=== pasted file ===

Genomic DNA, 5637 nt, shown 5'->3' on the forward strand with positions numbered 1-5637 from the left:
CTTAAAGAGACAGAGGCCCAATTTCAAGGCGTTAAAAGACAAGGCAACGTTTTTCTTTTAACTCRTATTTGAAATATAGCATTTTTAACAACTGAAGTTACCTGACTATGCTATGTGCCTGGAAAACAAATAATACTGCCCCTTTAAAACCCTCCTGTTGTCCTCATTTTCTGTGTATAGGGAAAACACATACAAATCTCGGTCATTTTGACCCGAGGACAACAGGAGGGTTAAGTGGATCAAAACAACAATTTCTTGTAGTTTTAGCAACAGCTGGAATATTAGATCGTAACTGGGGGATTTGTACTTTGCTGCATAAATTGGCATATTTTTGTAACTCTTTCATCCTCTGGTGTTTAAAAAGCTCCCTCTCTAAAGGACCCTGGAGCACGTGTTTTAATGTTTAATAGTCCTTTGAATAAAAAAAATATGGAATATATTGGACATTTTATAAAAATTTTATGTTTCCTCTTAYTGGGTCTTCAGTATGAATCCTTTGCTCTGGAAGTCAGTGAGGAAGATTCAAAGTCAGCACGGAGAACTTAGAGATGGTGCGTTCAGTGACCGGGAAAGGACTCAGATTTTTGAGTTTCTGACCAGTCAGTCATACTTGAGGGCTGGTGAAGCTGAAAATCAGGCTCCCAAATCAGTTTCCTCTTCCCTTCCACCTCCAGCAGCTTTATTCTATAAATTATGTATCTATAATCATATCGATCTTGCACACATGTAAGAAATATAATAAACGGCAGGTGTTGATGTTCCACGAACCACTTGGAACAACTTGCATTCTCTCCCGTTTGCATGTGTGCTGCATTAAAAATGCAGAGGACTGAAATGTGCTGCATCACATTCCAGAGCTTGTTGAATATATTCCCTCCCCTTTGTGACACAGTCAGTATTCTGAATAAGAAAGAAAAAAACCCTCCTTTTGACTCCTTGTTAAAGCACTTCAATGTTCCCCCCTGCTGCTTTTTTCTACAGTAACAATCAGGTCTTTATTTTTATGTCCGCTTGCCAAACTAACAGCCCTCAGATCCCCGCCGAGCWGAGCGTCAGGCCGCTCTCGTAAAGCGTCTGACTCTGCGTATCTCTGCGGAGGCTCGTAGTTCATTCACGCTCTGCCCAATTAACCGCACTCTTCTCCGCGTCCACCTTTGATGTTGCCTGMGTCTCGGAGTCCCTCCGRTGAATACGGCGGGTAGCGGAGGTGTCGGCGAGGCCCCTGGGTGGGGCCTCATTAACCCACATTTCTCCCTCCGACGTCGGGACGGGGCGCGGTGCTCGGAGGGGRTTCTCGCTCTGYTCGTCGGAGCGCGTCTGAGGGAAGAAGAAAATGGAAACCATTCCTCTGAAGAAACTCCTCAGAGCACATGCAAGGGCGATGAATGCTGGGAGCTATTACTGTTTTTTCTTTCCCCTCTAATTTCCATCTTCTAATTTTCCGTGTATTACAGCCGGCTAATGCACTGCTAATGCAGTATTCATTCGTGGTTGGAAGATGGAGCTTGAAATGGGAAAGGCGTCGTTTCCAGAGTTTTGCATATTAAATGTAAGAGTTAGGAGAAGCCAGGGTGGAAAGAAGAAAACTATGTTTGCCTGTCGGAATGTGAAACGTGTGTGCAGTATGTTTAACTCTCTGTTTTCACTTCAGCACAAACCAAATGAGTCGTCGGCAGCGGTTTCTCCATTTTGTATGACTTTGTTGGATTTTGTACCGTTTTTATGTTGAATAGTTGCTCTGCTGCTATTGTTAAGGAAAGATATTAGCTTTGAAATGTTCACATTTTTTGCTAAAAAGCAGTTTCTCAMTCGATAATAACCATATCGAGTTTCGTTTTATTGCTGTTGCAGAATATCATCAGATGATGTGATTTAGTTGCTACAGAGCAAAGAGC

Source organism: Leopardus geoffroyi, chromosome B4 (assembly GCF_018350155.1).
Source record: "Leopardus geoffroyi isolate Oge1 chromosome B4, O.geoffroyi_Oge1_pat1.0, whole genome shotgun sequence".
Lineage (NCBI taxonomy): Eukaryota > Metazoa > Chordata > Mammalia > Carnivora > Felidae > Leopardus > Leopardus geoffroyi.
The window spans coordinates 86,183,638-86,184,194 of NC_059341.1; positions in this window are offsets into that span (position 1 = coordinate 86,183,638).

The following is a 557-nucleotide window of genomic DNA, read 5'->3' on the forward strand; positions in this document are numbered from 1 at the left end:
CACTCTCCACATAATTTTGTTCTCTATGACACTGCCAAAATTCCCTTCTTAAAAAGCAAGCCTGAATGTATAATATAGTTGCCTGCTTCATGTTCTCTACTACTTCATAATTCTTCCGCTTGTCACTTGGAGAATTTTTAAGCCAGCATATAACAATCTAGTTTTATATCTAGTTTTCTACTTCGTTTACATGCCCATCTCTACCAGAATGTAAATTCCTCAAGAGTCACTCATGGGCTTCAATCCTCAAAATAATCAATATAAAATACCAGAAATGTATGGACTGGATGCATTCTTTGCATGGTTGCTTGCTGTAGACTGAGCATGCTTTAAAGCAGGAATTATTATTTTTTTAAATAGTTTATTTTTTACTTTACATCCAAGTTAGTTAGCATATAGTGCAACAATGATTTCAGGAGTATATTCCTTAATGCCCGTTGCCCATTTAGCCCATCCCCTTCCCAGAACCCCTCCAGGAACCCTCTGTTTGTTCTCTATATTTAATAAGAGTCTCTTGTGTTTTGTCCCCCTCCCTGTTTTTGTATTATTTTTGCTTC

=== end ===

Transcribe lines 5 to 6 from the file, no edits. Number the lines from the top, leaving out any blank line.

Lineage (NCBI taxonomy): Eukaryota > Metazoa > Chordata > Mammalia > Carnivora > Felidae > Leopardus > Leopardus geoffroyi.
The window spans coordinates 86,183,638-86,184,194 of NC_059341.1; positions in this window are offsets into that span (position 1 = coordinate 86,183,638).